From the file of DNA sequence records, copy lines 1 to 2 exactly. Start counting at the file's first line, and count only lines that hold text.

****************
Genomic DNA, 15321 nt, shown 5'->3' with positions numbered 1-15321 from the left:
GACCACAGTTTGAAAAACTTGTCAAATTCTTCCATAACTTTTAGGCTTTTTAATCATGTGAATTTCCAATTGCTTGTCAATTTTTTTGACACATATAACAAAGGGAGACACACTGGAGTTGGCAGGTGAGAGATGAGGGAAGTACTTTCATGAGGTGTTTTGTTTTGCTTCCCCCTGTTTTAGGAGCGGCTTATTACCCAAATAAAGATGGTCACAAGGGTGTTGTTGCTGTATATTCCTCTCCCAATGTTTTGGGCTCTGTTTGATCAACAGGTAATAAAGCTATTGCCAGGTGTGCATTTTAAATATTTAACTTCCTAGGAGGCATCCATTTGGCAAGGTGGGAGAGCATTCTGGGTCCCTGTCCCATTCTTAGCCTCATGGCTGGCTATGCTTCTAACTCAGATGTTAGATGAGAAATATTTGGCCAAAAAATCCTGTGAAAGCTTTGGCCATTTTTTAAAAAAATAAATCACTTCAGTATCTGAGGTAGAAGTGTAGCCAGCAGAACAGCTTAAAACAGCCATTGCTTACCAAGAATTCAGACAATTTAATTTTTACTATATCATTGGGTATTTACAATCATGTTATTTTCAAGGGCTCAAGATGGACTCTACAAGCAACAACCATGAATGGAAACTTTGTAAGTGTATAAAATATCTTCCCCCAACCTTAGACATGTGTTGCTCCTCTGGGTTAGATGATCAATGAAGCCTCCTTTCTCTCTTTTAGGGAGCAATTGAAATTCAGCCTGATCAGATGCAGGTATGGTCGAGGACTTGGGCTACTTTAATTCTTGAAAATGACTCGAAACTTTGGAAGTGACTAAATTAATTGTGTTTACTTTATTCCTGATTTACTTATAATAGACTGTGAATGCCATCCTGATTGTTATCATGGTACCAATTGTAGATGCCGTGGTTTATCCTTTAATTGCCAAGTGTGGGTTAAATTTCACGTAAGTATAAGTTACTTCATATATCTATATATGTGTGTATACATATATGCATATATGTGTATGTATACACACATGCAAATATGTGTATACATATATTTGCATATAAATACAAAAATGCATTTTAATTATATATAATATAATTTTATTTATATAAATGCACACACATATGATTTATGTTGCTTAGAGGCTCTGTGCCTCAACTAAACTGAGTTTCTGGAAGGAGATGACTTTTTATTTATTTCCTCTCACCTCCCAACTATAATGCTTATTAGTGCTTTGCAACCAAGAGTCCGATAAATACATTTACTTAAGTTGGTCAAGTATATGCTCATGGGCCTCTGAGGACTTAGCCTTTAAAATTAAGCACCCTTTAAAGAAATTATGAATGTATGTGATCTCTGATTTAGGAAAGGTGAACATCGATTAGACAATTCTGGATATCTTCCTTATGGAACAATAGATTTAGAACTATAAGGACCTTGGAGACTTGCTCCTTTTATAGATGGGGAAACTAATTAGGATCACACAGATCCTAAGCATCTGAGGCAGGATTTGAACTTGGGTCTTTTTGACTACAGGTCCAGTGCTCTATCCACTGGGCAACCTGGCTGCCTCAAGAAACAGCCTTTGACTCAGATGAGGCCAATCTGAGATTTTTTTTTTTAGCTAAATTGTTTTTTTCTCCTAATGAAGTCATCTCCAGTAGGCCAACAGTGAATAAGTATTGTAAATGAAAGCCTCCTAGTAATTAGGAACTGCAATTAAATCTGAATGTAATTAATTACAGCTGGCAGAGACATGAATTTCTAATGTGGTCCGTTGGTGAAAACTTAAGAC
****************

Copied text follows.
Genomic DNA, 15321 nt, shown 5'->3' with positions numbered 1-15321 from the left:
GACCACAGTTTGAAAAACTTGTCAAATTCTTCCATAACTTTTAGGCTTTTTAATCATGTGAATTTCCAATTGCTTGTCAATTTTTTTGACACATATAACAAAGGGAGACACACTGGAGTTGGCAGGTGAGAGATGAGGGAAGTACTTTCATGAGGTGTTTTGTTTTGCTTCCCCCTGTTTTAGGAGCGGCTTATTACCCAAATAAAGATGGTCACAAGGGTGTTGTTGCTGTATATTCCTCTCCCAATGTTTTGGGCTCTGTTTGATCAACAGGTAATAAAGCTATTGCCAGGTGTGCATTTTAAATATTTAACTTCCTAGGAGGCATCCATTTGGCAAGGTGGGAGAGCATTCTGGGTCCCTGTCCCATTCTTAGCCTCATGGCTGGCTATGCTTCTAACTCAGATGTTAGATGAGAAATATTTGGCCAAAAAATCCTGTGAAAGCTTTGGCCATTTTTTAAAAAAATAAATCACTTCAGTATCTGAGGTAGAAGTGTAGCCAGCAGAACAGCTTAAAACAGCCATTGCTTACCAAGAATTCAGACAATTTAATTTTTACTATATCATTGGGTATTTACAATCATGTTATTTTCAAGGGCTCAAGATGGACTCTACAAGCAACAACCATGAATGGAAACTTTGTAAGTGTATAAAATATCTTCCCCCAACCTTAGACATGTGTTGCTCCTCTGGGTTAGATGATCAATGAAGCCTCCTTTCTCTCTTTTAGGGAGCAATTGAAATTCAGCCTGATCAGATGCAGGTATGGTCGAGGACTTGGGCTACTTTAATTCTTGAAAATGACTCGAAACTTTGGAAGTGACTAAATTAATTGTGTTTACTTTATTCCTGATTTACTTATAATAGACTGTGAATGCCATCCTGATTGTTATCATGGTACCAATTGTAGATGCCGTGGTTTATCCTTTAATTGCCAAGTGTGGGTTAAATTTCACGTAAGTATAAGTTACTTCATATATCTATATATGTGTGTATACATATATGCATATATGTGTATGTATACACACATGCAAATATGTGTATACATATATTTGCATATAAATACAAAAATGCATTTTAATTATATATAATATAATTTTATTTATATAAATGCACACACATATGATTTATGTTGCTTAGAGGCTCTGTGCCTCAACTAAACTGAGTTTCTGGAAGGAGATGACTTTTTATTTATTTCCTCTCACCTCCCAACTATAATGCTTATTAGTGCTTTGCAACCAAGAGTCCGATAAATACATTTACTTAAGTTGGTCAAGTATATGCTCATGGGCCTCTGAGGACTTAGCCTTTAAAATTAAGCACCCTTTAAAGAAATTATGAATGTATGTGATCTCTGATTTAGGAAAGGTGAACATCGATTAGACAATTCTGGATATCTTCCTTATGGAACAATAGATTTAGAACTATAAGGACCTTGGAGACTTGCTCCTTTTATAGATGGGGAAACTAATTAGGATCACACAGATCCTAAGCATCTGAGGCAGGATTTGAACTTGGGTCTTTTTGACTACAGGTCCAGTGCTCTATCCACTGGGCAACCTGGCTGCCTCAAGAAACAGCCTTTGACTCAGATGAGGCCAATCTGAGATTTTTTTTTTTAGCTAAATTGTTTTTTTCTCCTAATGAAGTCATCTCCAGTAGGCCAACAGTGAATAAGTATTGTAAATGAAAGCCTCCTAGTAATTAGGAACTGCAATTAAATCTGAATGTAATTAATTACAGCTGGCAGAGACATGAATTTCTAATGTGGTCCGTTGGTGAAAACTTAAGAC